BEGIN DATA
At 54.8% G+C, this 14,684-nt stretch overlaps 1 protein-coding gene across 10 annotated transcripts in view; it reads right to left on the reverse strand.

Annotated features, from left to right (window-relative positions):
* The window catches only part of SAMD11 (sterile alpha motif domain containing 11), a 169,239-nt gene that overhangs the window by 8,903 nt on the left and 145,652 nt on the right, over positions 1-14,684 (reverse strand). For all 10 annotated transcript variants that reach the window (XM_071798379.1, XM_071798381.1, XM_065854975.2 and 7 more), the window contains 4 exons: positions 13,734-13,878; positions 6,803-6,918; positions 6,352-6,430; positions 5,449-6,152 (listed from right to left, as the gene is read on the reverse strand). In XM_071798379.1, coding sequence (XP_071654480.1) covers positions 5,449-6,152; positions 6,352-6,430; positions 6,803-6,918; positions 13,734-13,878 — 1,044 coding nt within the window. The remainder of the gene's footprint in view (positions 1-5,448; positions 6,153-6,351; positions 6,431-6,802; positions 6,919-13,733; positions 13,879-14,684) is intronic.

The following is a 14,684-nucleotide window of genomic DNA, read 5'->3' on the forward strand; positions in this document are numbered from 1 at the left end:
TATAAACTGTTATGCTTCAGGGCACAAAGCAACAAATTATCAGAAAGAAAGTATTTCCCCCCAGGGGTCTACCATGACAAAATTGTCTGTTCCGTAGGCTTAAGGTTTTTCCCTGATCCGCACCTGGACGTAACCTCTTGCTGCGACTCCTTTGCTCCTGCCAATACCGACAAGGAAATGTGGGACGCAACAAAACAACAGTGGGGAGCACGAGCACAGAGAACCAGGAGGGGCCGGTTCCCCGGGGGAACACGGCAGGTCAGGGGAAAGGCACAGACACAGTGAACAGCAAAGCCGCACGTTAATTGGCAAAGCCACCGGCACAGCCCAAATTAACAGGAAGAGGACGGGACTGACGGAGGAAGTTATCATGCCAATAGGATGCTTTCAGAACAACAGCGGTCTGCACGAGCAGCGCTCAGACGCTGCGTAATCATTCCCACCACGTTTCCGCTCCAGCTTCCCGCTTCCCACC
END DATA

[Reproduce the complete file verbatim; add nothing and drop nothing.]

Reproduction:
At 54.8% G+C, this 14,684-nt stretch overlaps 1 protein-coding gene across 10 annotated transcripts in view; it reads right to left on the reverse strand.

Annotated features, from left to right (window-relative positions):
* The window catches only part of SAMD11 (sterile alpha motif domain containing 11), a 169,239-nt gene that overhangs the window by 8,903 nt on the left and 145,652 nt on the right, over positions 1-14,684 (reverse strand). For all 10 annotated transcript variants that reach the window (XM_071798379.1, XM_071798381.1, XM_065854975.2 and 7 more), the window contains 4 exons: positions 13,734-13,878; positions 6,803-6,918; positions 6,352-6,430; positions 5,449-6,152 (listed from right to left, as the gene is read on the reverse strand). In XM_071798379.1, coding sequence (XP_071654480.1) covers positions 5,449-6,152; positions 6,352-6,430; positions 6,803-6,918; positions 13,734-13,878 — 1,044 coding nt within the window. The remainder of the gene's footprint in view (positions 1-5,448; positions 6,153-6,351; positions 6,431-6,802; positions 6,919-13,733; positions 13,879-14,684) is intronic.

The following is a 14,684-nucleotide window of genomic DNA, read 5'->3' on the forward strand; positions in this document are numbered from 1 at the left end:
TATAAACTGTTATGCTTCAGGGCACAAAGCAACAAATTATCAGAAAGAAAGTATTTCCCCCCAGGGGTCTACCATGACAAAATTGTCTGTTCCGTAGGCTTAAGGTTTTTCCCTGATCCGCACCTGGACGTAACCTCTTGCTGCGACTCCTTTGCTCCTGCCAATACCGACAAGGAAATGTGGGACGCAACAAAACAACAGTGGGGAGCACGAGCACAGAGAACCAGGAGGGGCCGGTTCCCCGGGGGAACACGGCAGGTCAGGGGAAAGGCACAGACACAGTGAACAGCAAAGCCGCACGTTAATTGGCAAAGCCACCGGCACAGCCCAAATTAACAGGAAGAGGACGGGACTGACGGAGGAAGTTATCATGCCAATAGGATGCTTTCAGAACAACAGCGGTCTGCACGAGCAGCGCTCAGACGCTGCGTAATCATTCCCACCACGTTTCCGCTCCAGCTTCCCGCTTCCCACC